Wednesday, May 23, 2007

Food for thought

The one time when I realized that I do not have an iron stomach was when prawns caused me to puff up. The my juniors were being placed for their summer internships, and I had went to partake a meal offered by a company for my help to run their process smoothly. Never mind that they are on the other side of the fence now.

Being a mallu brought up on everything that lives on water, I did not think twice about eating as many shrimps as I can. However, that night I woke up from my sleep feeling choked. My entire body ballooned up, my oxygen supply was cut off. Just like that, my love story with prawns came to an end.

You win some, you lose some. Jamshedpur also exposed me to my first taste of olives. Pickled olives; to be more precise. I love both the black and green ones. Ironically, I started loving olives as they reminded me of the ten-for-50-paise packs of pickled wild berries which used to entice me on my way back from school.

Caviar was very much looked forward to - as I was brought up on regular encounters with cod liver oil and fish eggs from childhood, I did not have any enemity towards it. Also, the umpteen English short stories that I read from childhood made me realize that caviar was it. So when I had the chance, I had it with gusto, much to the awe and disgust ( in equal parts ) of my friends.

Paani puri will always have South Indian memories associated with them. It was a Tam who has introduced me to them, converting them to lunch from the lowly status of a snack. I was beyond my impressionable years; but Macchan gulping down one after another as if there is no tomorrow made me want them. Years later, I have not yet converted them to lunch, but hey; they are good for dinner.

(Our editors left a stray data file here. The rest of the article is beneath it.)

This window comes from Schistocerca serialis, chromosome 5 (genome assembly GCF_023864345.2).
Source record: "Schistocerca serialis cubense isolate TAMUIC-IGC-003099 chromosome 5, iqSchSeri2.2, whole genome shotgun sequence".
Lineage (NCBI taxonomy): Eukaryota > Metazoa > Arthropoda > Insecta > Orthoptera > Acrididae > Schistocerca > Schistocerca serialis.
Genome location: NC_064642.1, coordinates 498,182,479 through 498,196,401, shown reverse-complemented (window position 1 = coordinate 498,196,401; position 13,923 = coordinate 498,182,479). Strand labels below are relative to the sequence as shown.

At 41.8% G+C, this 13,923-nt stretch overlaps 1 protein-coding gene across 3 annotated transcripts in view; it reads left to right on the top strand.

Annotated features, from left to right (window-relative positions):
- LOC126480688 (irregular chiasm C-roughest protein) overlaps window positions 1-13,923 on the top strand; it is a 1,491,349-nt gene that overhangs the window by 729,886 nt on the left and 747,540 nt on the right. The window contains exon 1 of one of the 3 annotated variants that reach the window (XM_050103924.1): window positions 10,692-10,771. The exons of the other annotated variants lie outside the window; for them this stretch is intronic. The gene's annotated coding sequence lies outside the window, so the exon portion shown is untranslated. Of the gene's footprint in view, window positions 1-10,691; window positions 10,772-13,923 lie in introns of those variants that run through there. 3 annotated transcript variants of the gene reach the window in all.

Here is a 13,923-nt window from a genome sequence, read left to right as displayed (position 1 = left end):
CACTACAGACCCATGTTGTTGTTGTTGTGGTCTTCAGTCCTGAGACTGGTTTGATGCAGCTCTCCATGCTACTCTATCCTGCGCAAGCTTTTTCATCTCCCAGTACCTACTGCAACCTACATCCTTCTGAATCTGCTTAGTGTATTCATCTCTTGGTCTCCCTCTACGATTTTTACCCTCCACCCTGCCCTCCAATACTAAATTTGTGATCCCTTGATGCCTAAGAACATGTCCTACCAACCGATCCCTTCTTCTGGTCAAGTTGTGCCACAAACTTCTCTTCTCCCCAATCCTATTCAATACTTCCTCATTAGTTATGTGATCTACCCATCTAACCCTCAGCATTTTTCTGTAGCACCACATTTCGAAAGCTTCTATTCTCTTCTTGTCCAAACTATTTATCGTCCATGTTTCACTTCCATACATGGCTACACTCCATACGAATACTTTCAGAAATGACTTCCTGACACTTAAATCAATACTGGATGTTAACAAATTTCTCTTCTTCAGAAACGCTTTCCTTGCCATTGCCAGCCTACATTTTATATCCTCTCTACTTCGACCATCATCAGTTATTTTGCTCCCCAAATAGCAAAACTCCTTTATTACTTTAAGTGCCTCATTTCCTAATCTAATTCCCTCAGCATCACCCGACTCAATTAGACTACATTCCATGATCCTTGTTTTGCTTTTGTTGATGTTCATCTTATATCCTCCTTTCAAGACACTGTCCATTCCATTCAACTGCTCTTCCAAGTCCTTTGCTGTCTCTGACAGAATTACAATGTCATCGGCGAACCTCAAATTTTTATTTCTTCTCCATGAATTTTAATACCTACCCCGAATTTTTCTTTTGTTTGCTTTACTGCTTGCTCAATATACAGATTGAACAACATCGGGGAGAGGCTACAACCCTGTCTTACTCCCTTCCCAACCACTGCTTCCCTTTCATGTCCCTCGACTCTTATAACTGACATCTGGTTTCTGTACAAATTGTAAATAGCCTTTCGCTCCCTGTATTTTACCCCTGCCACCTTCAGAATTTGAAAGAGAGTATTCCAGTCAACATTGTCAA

Corn on the cob was another western dream. I don't really remember the first time I enjoyed it, but it is an all-time favorite now. Its cousin pop-corn - now him I loved so much that my early years at the movie theater was not complete without a few packs of the same. Movies, for a long long time, were incidental images which provided an occasion for me to eat popcorn. At the age when some kid learn that there is no Santa, I learned that you can buy pop corn from places other than movie halls.

Candy floss was a guilty pleasure as it was deemed everything bad. All the more reason for it to hold special significance for me - the first time I bought it without hiding it from the powers that be was when I was living away from home, and earning on my own. Freedom tastes sweet, with a hint of artificial colors.

However, there is always one western food I never took a shine to. An unexpected windfall through a competition gave me some serious money. Not so subtle hints from my mother dictated that I take my cousin out for lunch. She - my mother, not my cousin - wanted to go to one of the better places in town. They had just introduced burgers, the first in town. When my mother and me - two of the sincerest wannabes ever born - tucked into the burger, my cousin; all of four years pronounced " This is just a cutlet between two pieces of bun!"

That wisdom of four years was lost and he is not an addict of the same cutlet between buns. However, whenever I see a hamburger, before I can salivate at it, a little boy tells me with incredulous, aint-you-fools-to-fall-for-it eyes:

"Its just a cutlet between buns."

Bon Appetite!!!

1 comment:

Prats said...


Will comment later me going to have some Pani puri.... :-p